This quilt is a great example of what a quintessential senior quilt looks like. In this case there are student council shirts, football jerseys, baseball uniforms, and goofy teacher shirts. The sashing has gold crepe back satin because I really wanted the luster that came with actual gold colors.
I sent her the update pictures as I went.
This mom also asked for a large gold G to be on the back as a nod at the high school logo.
I liked this one so much I had a small photo session in our school library.
My first t-shirt/memory quilts were the first four I did for my family from my father’s clothes. The first quilt I did for someone else was a softball quilt I made for a friend. In fact, it was the same friend who commissioned the Harry Potter quilt! Since I’d cut my teeth, so the speak, on those first four, I’d learned a lot and was fairly confident in my ability to do her softball jerseys justice.
One thing I hadn’t done before but was confident I could handle was putting a name on the quilt in addition to the jerseys. For this one, I printed large letters and cut them out against fabric with fusible interfacing. Nowadays I just use a projector, and I can get more creative with my fonts as a result.
The one surprise I managed to work in for her was a picture of her state champion softball team from the high school yearbook. She had softball jerseys from every part of her life except high school. Those had been purged a while back. But I could tell this was important to her, so I found a yearbook from that year, scanned the picture, and printed it on to printable fabric as a nice surprise.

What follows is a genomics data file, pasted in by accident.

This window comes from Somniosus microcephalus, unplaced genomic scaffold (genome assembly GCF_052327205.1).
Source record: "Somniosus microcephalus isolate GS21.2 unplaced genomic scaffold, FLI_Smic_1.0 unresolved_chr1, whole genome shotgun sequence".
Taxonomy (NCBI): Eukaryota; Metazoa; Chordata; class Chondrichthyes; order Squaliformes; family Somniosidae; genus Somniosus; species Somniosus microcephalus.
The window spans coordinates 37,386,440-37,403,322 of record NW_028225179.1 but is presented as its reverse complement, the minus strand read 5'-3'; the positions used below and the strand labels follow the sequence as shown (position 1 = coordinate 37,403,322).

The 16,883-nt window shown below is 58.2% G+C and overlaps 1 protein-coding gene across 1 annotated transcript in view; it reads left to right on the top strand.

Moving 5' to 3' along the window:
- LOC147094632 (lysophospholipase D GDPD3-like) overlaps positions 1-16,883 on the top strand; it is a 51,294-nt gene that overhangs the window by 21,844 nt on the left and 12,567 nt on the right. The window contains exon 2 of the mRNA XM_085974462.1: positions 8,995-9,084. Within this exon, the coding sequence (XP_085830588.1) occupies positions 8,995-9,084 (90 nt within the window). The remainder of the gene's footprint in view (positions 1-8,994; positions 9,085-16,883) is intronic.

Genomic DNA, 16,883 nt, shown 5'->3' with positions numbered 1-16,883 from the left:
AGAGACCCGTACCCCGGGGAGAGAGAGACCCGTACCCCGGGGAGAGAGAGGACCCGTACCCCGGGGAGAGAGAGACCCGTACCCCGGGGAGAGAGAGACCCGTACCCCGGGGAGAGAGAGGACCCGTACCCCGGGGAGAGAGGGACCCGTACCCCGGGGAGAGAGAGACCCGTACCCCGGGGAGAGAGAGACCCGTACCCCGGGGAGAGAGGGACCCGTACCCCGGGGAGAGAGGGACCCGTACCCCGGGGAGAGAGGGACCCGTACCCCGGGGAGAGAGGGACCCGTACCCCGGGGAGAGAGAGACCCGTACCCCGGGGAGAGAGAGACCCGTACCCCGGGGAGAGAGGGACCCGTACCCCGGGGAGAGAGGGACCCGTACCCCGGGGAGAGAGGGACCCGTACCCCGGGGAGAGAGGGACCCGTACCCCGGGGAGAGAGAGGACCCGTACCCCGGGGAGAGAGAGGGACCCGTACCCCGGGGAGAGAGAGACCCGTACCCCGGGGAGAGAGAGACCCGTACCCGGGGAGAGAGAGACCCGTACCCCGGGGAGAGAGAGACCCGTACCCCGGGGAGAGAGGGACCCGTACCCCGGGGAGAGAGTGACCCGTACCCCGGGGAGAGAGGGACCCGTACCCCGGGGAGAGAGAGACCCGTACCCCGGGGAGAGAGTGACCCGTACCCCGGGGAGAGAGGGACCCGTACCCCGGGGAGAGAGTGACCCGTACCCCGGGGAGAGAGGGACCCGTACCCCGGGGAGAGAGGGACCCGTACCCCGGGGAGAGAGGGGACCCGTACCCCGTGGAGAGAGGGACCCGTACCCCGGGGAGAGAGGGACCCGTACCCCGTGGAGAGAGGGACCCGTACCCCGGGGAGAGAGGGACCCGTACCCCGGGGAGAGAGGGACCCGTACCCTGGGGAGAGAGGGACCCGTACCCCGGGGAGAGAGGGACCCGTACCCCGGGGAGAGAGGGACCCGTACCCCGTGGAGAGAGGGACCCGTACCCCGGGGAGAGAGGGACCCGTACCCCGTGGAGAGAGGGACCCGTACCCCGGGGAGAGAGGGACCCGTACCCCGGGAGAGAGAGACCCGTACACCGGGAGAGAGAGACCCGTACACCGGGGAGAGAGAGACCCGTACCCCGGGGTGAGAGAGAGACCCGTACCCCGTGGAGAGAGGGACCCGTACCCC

To quilt this one, I chose to use the invisible thread since there were so many colors. My machine didn’t like it even though the quilt itself looked great.
I also made a pillowcase from the leftover shirts that weren’t able to make it onto the quilt. I’m rather proud of this one, but it threw me for one last loop right as I was getting ready to hand it over.
Sometimes people don’t understand that quilts are supposed to “dimple” up, and they’ll do that after the first wash. As a result, I tend to wash the quilt before handing it over to my client so that it already looks like what it will be, no surprises. I did the same with this one, but since the shirts had been in a tote in the garage for years the letters didn’t hold up. I pulled the quilt out of the dryer and panicked when I was cracked and incomplete letters on several of the shirts. I just couldn’t give it over like that! I turned around and grabbed some black t-shirt paint I had from a different project and basically “spackled” the letters, filling in the gaps with that t-shirt paint so that they would hold up better. In the end it worked, and my panic went away.
For the backing, we had a hard time finding a fabric that didn’t scream “baseball”, and in the end we went with this one. I liked the overall look.